Because of Keith Haring's fervent belief that artwork should be accessible to everyone, kids these days have their pick of Haring-adorned playthings: Radiant Baby rocking horses, Dancing Man tops, and Graffiti Heart yo-yos. While those are all fantastic ways to introduce fine art to the little tykes, Tokyo-based company Tenga is coming out with some toys decidedly better suited for grown-ups.
But what are they? At first glance, they appear to be an egg and a stick of deodorant covered in familiar Haring icons, but after careful inspection, you realize they're male sex toys — what Tenga refers to as "the future of masturbation." How do they work? Rather than tell you, we've opted to provide the diagram to the left to help you better understand their functions. (If you're still in the dark, please refer to the graphic available on the company's Web site, which reveals the location of the "secret lotion keeper.")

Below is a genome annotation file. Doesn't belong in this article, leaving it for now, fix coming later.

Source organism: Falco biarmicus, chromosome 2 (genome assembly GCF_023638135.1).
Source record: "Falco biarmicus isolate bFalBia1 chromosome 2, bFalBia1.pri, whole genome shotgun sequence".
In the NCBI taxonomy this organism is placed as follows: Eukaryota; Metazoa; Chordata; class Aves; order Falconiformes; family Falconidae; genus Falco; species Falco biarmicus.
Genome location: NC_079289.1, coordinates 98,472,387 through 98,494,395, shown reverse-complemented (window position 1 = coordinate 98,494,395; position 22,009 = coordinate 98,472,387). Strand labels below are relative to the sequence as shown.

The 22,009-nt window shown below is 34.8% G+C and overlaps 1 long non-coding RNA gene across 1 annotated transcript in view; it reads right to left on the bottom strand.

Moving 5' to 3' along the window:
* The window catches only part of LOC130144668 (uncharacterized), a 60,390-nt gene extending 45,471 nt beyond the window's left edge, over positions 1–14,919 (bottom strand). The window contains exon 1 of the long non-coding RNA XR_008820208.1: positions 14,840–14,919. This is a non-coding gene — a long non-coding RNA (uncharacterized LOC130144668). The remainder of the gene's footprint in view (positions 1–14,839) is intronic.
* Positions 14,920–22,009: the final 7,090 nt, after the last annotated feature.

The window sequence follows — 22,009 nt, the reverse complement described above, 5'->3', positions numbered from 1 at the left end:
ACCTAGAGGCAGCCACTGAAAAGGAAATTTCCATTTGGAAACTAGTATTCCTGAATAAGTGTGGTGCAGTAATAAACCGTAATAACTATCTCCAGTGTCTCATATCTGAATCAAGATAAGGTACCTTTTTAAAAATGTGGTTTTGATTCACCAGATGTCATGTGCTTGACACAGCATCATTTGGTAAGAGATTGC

We can assume that Haring would be all for the collaboration. Despite criticisms he deflected in life for the unabashed commercialism of his SoHo Pop Shop, product branding was his method of disseminating his art democratically. Not only was he far from bashful about his sexuality (evidenced in a lot of ways, including his NSFW mural at Greenwich Village LGBT Center), but the Keith Haring Foundation was established in 1989 to support AIDS-related and children's charities.
Last year, the foundation even collaborated with Dasha Zhukova's Moscow art juggernaut the Garage Center for Contemporary Culture to celebrate the magazine's sex issue, allowing the depiction of Haring's work to be used on condom wrappers passed out in each copy — albeit with the frustrating disclaimer, "This condom is a piece of art. This condom is not meant for use." Shucks. At least with Tenga, you have a sure-fire back-up plan. Solo sex, after all, is the safest kind there is.